AIM for STARS

Saskatchewan’s agricultural community has again stepped up.

“We’re humbled and honoured to be able to have the ag industry support and champion this event to make it such a big success,” said Kim Kroll-Goodwin, manager of events for STARS air ambulance in Saskatchewan.

Field of STARS will take place during Ag in Motion in Langham, Sask., July 17. (Ag in Motion and The Western Producer are owned by Glacier FarmMedia.)

The 1,200 seat, casual outdoor gala will feature a steak dinner, dancing and entertainment by award winning country music artist Brett Kissel.

The charity event will also hold a silent and live auction of farming items, which organizers hope will raise $1 million for STARS.

The idea was first suggested by Ben Voss, CEO of Morris Industries and member on the STARS’ volunteer board.

He attended a STARS’ fundraiser in Calgary earlier this winter organized by the oil and gas sector, which raised $1.4 million.

“They’ve been running a fundraiser for 20 years. I liked the model and when I came back to Saskatchewan I thought we should do the same thing but do it in the ag sector,” he said.

“People in ag are big contributors to charities. And STARS is a particularly special one for farmers because with rural hospitals not having emergency rooms anymore, STARS is the only way that you’re going to get help.”

“Whether it’s a farm accident, or somebody who’s in a car accident, or something like the Humbodlt tragedy it’s because of STARS that we can sleep well at night to know that there are very qualified people who are going to look after us if we’re really sick like that.”

Voss approached organizers of Ag in Motion (AIM), who quickly gave the green light and moved fast.

“I thought it was a great opportunity not just for STARS but also for Ag in Motion and Glacier FarmMedia because it’s an opportunity for us to give back to the community that we’re so heavily invested in,” said Rob O’Connor, show director.

Added Voss: “AIM was really excited about it because they were looking to bring something like this to the show and STARS was really excited because they were looking for a way to reach out into the ag community for a long time.”

The items for both the silent and live auctions are oriented towards farmers.

“We’re going to see farm inputs, agronomy packages, things like ag risk insurance, even FCC is providing (zero interest for a year) financing. So if the farmer can qualify for financing, whatever they buy at the auction they can actually finance the purchase and the proceeds go to STARS – it’s pretty innovative,” said Voss.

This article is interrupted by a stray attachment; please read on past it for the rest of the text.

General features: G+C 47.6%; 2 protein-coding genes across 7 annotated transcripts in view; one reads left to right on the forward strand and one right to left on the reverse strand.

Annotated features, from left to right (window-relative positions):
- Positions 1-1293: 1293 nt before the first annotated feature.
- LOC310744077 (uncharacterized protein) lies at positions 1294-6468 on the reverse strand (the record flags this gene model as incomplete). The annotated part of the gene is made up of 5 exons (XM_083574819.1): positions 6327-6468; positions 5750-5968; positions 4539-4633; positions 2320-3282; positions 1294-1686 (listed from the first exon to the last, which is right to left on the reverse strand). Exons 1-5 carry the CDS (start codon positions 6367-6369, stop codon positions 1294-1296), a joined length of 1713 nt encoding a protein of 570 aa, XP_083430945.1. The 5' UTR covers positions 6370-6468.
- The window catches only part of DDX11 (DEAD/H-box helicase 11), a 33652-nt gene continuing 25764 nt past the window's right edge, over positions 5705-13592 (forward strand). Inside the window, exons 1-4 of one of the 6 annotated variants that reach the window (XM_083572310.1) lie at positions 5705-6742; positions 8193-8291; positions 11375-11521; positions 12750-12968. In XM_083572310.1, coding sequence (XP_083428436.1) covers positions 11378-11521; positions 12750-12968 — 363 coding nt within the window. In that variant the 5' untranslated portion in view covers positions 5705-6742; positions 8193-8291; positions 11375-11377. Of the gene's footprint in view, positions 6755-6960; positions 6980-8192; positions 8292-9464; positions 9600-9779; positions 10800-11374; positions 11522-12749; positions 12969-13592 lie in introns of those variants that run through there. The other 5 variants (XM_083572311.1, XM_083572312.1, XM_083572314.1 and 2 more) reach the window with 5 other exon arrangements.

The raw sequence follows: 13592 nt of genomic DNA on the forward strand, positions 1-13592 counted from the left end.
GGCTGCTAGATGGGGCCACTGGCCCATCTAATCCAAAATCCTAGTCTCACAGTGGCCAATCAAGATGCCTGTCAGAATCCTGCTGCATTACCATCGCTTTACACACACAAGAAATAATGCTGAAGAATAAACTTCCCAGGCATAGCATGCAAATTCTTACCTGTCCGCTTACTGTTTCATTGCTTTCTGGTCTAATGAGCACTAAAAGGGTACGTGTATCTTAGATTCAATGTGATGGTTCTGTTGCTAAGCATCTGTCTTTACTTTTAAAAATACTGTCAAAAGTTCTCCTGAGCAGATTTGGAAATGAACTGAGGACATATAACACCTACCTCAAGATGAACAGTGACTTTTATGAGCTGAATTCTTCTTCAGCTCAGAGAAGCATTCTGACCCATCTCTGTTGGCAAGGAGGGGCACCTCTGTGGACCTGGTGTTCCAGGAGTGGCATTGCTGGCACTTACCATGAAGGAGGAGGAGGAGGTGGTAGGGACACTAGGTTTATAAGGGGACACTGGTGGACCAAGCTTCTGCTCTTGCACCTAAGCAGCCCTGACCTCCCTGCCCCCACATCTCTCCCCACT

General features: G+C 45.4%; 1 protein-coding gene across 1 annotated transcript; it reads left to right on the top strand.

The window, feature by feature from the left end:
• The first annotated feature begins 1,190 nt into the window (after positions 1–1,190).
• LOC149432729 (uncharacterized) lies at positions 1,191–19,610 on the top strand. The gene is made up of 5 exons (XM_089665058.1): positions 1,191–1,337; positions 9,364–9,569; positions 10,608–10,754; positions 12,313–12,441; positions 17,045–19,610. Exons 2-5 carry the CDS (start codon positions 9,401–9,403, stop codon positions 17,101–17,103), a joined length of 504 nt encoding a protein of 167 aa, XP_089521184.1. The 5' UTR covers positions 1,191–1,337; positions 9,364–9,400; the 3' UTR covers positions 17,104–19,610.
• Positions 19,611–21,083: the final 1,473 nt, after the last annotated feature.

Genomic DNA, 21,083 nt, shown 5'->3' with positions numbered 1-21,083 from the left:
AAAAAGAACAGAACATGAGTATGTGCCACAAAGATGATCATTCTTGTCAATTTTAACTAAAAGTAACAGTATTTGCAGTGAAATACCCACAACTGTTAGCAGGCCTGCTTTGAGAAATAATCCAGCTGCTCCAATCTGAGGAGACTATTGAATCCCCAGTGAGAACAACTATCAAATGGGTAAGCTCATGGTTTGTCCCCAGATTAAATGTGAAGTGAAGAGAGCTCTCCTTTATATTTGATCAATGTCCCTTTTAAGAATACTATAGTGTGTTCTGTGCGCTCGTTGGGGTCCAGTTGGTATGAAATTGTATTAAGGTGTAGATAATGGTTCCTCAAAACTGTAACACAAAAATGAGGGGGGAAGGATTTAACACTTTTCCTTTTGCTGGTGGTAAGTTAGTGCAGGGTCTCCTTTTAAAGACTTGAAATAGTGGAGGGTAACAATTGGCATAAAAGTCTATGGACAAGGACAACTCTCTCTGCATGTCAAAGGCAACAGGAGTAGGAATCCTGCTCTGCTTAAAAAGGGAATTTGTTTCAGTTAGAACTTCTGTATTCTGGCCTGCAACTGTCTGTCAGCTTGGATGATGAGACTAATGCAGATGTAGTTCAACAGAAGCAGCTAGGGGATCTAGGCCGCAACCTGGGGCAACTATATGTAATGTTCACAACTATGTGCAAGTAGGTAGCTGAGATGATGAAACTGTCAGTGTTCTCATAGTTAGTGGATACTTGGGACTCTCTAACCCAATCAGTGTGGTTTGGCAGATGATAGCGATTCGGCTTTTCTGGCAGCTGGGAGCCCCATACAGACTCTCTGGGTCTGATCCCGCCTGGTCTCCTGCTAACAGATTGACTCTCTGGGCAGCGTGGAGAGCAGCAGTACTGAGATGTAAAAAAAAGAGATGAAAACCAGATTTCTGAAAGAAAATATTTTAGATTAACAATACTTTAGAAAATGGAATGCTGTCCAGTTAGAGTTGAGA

Morris Industries is donating a one-year lease of a seeding system valued at $100,000 with proceeds going to STARS.

“We pulled together all the farm supply companies: machinery, crop inputs, all the different services that go into ag and said, ‘why don’t you donate your products and services because you want to showcase them to farmers anyway,” he said.

“It’s not really that much of a charitable issue because they’re going to need these inputs anyway and the money will go to STARS.”

About half of the operating budget for STARS in Saskatchewan comes from the provincial government, while the remaining $10.5 million is raised annually by the STARS Foundation through individual, community and corporate donations, as well as fundraisers and the STARS lottery.

“We raise a lot of money through the lottery but in terms of events this will be one of the biggest we’ve ever done in Saskatchewan that’s for sure,” said Voss.

Kroll-Goodwin said this is the sixth year of operation for STARS in Saskatchewan and has been looking for ways to partner with the ag industry and back fundraising efforts.

Amazement is how she describes the speed at which the event has been organized since AIM got on board in January, which to date has sold 900 tickets. The tickets will not be sold individually, but through group purchases and sponsorship.

“Almost unheard of to be able to pull off a 1,200 person fundraising gala in that short amount of time. It’s come together just incredible,” she said.

“It’s just a perfect partnership – rural are our people. They are the people we serve. So to be able to do something in partnership is pretty incredible.”

“Honestly to see the way that the ag industry has just taken such ownership of it is pretty humbling.”

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